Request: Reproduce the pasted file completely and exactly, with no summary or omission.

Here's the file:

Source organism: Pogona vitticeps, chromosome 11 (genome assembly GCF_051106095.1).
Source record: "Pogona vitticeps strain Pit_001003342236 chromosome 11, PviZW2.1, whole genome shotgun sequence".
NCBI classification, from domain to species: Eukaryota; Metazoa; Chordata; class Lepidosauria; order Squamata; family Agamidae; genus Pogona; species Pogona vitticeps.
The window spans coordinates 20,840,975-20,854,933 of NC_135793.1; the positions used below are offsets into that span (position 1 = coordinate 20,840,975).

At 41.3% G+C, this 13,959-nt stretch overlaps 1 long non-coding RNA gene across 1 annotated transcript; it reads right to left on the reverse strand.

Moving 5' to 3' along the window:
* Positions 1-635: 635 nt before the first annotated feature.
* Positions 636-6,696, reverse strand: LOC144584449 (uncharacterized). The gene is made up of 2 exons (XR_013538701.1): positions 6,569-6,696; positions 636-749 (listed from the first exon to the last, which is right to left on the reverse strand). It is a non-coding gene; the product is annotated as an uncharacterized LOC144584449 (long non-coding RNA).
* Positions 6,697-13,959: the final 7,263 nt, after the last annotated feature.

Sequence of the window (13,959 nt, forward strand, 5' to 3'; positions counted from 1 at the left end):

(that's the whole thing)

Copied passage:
Source organism: Pogona vitticeps, chromosome 11 (genome assembly GCF_051106095.1).
Source record: "Pogona vitticeps strain Pit_001003342236 chromosome 11, PviZW2.1, whole genome shotgun sequence".
NCBI classification, from domain to species: Eukaryota; Metazoa; Chordata; class Lepidosauria; order Squamata; family Agamidae; genus Pogona; species Pogona vitticeps.
The window spans coordinates 20,840,975-20,854,933 of NC_135793.1; the positions used below are offsets into that span (position 1 = coordinate 20,840,975).

At 41.3% G+C, this 13,959-nt stretch overlaps 1 long non-coding RNA gene across 1 annotated transcript; it reads right to left on the reverse strand.

Moving 5' to 3' along the window:
* Positions 1-635: 635 nt before the first annotated feature.
* Positions 636-6,696, reverse strand: LOC144584449 (uncharacterized). The gene is made up of 2 exons (XR_013538701.1): positions 6,569-6,696; positions 636-749 (listed from the first exon to the last, which is right to left on the reverse strand). It is a non-coding gene; the product is annotated as an uncharacterized LOC144584449 (long non-coding RNA).
* Positions 6,697-13,959: the final 7,263 nt, after the last annotated feature.

Sequence of the window (13,959 nt, forward strand, 5' to 3'; positions counted from 1 at the left end):